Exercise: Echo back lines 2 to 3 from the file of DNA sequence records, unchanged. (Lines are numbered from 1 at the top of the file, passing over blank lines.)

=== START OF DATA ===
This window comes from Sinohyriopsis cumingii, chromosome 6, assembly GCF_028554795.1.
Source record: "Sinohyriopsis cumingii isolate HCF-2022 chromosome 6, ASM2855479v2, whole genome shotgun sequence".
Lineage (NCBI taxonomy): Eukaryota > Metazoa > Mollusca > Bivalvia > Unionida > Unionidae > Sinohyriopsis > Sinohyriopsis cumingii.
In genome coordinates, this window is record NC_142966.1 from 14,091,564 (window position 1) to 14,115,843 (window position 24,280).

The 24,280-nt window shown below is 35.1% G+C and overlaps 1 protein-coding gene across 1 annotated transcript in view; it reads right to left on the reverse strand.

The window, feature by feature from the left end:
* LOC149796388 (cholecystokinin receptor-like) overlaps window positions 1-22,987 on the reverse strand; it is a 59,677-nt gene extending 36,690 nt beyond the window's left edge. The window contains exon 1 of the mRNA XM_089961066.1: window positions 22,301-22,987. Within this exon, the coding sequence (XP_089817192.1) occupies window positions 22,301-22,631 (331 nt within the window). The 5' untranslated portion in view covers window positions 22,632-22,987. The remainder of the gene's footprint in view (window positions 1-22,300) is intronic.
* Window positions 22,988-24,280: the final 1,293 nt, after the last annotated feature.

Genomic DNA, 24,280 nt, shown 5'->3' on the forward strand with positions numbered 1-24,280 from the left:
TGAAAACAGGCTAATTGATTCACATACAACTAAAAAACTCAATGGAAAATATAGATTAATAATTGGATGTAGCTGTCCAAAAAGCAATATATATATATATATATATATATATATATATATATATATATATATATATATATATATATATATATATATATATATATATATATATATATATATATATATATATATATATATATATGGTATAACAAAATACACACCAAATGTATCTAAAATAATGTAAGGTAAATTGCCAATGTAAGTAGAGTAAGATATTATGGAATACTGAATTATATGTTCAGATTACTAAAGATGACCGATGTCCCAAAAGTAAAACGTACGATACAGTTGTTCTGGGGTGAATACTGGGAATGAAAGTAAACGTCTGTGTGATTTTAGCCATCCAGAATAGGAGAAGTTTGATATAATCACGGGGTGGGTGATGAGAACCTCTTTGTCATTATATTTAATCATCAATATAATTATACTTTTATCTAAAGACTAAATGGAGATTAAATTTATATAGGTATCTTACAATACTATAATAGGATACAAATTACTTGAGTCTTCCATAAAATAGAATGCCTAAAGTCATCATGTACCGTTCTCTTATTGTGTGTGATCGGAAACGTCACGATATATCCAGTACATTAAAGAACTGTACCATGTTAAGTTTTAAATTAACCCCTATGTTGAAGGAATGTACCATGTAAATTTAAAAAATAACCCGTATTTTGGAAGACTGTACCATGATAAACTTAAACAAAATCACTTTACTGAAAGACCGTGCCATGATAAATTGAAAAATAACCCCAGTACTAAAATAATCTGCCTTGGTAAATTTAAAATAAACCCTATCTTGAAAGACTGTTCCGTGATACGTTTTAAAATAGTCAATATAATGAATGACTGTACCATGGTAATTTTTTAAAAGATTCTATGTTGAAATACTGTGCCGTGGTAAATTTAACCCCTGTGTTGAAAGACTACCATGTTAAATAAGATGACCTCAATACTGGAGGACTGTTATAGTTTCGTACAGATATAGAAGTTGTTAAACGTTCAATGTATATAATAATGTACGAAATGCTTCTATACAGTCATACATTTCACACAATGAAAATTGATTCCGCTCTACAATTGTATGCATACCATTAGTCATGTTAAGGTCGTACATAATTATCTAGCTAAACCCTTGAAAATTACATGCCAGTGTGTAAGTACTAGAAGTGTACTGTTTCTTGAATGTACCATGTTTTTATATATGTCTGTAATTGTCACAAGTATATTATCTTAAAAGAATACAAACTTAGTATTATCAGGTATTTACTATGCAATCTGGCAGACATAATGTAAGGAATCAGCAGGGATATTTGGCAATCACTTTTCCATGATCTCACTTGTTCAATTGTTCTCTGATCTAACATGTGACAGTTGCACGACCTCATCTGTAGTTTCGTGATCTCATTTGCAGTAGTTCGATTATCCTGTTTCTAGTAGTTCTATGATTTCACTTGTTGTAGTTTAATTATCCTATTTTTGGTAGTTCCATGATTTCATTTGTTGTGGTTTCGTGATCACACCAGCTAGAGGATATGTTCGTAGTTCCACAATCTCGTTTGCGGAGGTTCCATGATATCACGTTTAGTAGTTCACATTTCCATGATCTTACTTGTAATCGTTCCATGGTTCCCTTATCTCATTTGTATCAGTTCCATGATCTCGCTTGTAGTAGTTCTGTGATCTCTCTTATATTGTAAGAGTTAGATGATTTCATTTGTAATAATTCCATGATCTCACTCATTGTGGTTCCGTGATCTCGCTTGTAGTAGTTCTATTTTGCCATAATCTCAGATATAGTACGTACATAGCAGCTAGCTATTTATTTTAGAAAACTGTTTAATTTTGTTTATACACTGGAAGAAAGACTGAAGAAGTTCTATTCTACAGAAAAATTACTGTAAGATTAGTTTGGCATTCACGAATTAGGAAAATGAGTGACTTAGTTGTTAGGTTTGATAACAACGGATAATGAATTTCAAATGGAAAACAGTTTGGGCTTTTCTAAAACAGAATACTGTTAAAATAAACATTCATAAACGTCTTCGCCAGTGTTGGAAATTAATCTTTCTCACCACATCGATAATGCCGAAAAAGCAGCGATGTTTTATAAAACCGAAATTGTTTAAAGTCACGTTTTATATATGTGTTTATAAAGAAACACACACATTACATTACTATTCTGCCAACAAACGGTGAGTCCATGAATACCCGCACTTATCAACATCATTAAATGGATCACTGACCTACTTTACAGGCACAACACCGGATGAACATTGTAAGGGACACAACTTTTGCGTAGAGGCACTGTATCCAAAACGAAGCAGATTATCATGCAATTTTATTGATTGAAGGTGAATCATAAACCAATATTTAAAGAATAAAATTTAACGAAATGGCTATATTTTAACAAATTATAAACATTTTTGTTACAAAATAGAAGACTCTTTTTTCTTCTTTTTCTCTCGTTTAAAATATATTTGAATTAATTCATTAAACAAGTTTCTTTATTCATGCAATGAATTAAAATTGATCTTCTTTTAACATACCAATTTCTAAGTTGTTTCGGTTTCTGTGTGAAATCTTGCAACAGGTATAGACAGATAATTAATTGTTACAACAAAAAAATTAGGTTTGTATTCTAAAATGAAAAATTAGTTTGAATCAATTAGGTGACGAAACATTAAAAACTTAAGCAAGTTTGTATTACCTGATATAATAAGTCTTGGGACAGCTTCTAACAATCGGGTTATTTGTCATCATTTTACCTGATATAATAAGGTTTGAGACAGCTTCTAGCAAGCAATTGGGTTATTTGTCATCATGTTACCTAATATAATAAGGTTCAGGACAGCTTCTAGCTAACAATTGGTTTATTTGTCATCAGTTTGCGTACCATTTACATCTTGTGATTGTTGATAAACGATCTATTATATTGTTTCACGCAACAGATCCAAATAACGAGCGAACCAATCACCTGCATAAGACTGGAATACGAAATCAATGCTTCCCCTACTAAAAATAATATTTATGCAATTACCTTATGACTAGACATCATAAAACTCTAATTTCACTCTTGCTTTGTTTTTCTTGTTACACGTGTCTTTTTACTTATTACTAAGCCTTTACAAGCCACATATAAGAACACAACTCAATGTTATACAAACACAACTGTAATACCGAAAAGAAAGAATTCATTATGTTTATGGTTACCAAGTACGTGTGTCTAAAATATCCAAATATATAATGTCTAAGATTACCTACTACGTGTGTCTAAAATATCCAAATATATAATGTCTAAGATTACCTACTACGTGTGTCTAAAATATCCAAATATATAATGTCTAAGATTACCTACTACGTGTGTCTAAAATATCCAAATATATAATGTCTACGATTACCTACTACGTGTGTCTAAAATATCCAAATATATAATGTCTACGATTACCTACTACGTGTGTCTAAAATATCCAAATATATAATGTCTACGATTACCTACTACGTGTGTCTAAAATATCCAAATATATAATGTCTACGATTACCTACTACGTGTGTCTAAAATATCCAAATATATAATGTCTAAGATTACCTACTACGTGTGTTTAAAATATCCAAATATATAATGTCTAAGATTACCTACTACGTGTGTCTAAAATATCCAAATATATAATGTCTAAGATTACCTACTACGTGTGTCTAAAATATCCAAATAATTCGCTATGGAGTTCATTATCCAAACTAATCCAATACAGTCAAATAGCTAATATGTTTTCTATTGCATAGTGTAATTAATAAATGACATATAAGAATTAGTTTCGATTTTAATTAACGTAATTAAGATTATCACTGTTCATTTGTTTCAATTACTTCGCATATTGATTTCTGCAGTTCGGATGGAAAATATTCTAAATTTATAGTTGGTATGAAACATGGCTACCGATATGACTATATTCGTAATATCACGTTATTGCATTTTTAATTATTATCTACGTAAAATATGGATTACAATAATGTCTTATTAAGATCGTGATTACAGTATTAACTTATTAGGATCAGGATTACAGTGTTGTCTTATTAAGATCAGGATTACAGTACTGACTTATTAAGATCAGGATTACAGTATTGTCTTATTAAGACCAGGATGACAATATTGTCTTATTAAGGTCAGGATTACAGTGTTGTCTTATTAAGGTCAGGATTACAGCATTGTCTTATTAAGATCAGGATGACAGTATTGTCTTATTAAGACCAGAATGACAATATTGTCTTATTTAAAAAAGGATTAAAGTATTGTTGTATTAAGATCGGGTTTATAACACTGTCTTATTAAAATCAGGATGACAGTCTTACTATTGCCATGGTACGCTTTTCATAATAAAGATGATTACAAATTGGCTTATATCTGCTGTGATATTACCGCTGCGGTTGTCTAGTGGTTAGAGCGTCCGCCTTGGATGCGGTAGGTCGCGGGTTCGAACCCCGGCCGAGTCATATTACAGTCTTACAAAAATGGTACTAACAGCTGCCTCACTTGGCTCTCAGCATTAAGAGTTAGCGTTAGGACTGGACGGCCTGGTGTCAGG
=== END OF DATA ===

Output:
Source record: "Sinohyriopsis cumingii isolate HCF-2022 chromosome 6, ASM2855479v2, whole genome shotgun sequence".
Lineage (NCBI taxonomy): Eukaryota > Metazoa > Mollusca > Bivalvia > Unionida > Unionidae > Sinohyriopsis > Sinohyriopsis cumingii.